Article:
Sen. Robert Menendez is again accusing federal prosecutors of misleading the grand jury that voted to indict bribery charges against him.
In another round of court filings, attorneys for New Jersey’s senior U.S. senator also asked a judge to throw out the case because, they claim, leaks to the press tainted the entire process.
Menendez has maintained he has had a long friendship with Florida eye doctor Salomon Melgen and that his acceptance of free private jet trips never influenced him. Even if it did, his lawyers said it was not a crime.
"Defendant’s repeatedly quoted the Supreme Court’s language that using gifts to ‘influence’ a legislator … is not a crime," Menendez’s court filing stated.
Defense attorneys also attacked prosecutors for repeating "scandalous allegations" about child prostitution in their court papers, even though they said those allegations against the senator "proved baseless" and were part of an initial smear campaign by an anonymous tipster.
Two weeks ago, prosecutors filed their own set of papers saying they have "clear evidence" of a bribe scheme between Menendez and Melgen.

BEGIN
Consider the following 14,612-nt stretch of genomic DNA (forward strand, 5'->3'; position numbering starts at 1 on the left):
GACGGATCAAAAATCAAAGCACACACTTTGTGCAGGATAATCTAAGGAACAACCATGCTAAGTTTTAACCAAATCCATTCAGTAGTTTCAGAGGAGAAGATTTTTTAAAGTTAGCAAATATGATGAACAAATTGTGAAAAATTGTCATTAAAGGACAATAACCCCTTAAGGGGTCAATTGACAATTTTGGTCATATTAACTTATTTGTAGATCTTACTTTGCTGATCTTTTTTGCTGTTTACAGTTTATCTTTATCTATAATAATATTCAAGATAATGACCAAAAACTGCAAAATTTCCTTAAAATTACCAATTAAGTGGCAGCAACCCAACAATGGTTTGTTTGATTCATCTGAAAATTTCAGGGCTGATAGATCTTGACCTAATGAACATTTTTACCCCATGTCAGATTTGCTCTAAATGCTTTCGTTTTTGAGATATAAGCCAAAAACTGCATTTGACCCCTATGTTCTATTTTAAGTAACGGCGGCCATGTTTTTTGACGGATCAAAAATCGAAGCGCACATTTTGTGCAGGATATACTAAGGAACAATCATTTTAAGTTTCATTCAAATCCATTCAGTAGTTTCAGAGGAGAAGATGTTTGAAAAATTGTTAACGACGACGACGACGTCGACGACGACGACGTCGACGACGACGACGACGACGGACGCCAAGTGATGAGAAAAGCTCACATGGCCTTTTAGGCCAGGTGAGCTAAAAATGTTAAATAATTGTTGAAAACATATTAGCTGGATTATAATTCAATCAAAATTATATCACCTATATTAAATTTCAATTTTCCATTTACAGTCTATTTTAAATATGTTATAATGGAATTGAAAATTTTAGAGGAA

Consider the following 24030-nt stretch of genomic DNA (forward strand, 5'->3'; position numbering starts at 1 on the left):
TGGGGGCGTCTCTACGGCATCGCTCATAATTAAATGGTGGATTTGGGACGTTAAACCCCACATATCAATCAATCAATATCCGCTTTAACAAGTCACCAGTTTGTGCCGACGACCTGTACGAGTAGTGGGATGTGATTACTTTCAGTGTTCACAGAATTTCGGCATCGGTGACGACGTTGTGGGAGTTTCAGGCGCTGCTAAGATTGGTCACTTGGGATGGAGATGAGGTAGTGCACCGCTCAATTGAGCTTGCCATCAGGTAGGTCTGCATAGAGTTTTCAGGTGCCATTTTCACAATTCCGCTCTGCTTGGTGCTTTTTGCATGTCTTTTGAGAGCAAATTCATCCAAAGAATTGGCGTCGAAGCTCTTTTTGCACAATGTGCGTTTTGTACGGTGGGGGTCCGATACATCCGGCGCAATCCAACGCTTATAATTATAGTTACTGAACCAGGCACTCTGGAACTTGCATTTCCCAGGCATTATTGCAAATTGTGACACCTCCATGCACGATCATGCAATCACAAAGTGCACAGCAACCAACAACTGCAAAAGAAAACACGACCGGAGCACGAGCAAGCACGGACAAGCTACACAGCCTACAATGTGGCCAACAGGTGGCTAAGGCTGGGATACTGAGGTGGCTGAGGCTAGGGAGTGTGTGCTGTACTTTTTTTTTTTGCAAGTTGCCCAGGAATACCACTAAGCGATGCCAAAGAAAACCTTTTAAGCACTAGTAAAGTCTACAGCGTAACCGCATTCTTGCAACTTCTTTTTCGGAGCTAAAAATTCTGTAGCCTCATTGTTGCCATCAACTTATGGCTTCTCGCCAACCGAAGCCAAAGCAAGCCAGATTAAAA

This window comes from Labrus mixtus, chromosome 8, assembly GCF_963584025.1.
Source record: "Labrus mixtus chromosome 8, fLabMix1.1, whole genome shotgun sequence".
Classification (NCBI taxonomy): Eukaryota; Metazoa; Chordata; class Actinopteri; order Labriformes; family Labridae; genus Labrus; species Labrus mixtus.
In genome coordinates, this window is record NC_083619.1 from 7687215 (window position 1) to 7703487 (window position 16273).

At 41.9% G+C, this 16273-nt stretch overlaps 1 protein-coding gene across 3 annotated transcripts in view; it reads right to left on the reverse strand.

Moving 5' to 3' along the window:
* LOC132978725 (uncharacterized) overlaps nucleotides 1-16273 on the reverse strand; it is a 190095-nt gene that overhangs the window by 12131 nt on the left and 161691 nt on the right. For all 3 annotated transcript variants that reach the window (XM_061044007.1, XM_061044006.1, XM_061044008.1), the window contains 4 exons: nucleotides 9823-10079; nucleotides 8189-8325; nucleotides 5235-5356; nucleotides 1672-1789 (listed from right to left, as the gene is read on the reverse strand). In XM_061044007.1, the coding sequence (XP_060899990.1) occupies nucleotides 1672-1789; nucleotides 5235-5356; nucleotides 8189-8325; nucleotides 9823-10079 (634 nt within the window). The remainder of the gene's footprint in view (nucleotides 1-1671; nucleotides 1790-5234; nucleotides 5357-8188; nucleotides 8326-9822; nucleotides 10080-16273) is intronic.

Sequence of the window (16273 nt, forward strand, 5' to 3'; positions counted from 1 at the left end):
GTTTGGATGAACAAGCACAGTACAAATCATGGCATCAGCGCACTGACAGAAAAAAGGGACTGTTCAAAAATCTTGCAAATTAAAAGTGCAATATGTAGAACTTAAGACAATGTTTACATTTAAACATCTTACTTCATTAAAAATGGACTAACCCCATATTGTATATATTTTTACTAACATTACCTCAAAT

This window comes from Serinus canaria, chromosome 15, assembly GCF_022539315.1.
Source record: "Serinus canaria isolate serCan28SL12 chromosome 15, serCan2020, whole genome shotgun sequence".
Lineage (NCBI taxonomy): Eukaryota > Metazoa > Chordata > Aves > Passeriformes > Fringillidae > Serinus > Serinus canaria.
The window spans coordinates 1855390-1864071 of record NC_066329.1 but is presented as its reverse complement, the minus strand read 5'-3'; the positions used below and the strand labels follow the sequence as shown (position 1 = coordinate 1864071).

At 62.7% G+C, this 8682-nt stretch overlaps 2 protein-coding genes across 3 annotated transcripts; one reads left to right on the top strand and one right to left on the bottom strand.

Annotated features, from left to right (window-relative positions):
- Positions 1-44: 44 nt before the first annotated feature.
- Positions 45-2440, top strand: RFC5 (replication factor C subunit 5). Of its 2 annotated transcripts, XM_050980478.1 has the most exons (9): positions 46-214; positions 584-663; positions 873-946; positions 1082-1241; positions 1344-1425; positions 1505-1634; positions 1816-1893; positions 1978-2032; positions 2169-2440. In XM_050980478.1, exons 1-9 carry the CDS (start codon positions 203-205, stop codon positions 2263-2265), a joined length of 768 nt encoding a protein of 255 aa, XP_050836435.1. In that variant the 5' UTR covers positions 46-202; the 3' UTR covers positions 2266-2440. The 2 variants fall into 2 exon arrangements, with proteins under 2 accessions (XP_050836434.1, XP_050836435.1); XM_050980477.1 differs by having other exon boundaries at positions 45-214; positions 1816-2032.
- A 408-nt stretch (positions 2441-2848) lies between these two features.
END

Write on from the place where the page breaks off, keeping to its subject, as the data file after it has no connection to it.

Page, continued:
But Menendez argues grand jurors were never asked in advance if they had heard about the unsubstantiated child sex allegations and whether those inflammatory allegations would have affected any decision to indict on the separate bribery questions. That failure to ensure grand jury impartiality is one key argument the senator is making for dismissal.
Prosecutors said this grand jury was handled like any other.
Prosecutors in an earlier court filing said they had a duty to investigate allegations of child sex abuse. But Menendez lawyers blasted the Justice Department’s use of inflammatory language in their court brief, which included the claim that initial reports about use of prostitutes appeared to be "specific" and "corroborated."
Defense lawyers said since the entire investigation started based on an unfair "smear," the case needs to be thrown out.
Judge William Walls is expected hear more arguments next week.
Prosecutors have alleged Menendez accepted gifts, free vacations and campaign cash from Melgen, and that in exchange, Menendez used his office to try to help Melgen with officials handling a Medicare fraud investigation, as well as Melgen’s efforts to secure a port security deal worth tens of millions of dollars.
Melgen and Menendez have pleaded not guilty to the bribery-related counts. Melgen has been charged separately in Florida on Medicare fraud counts.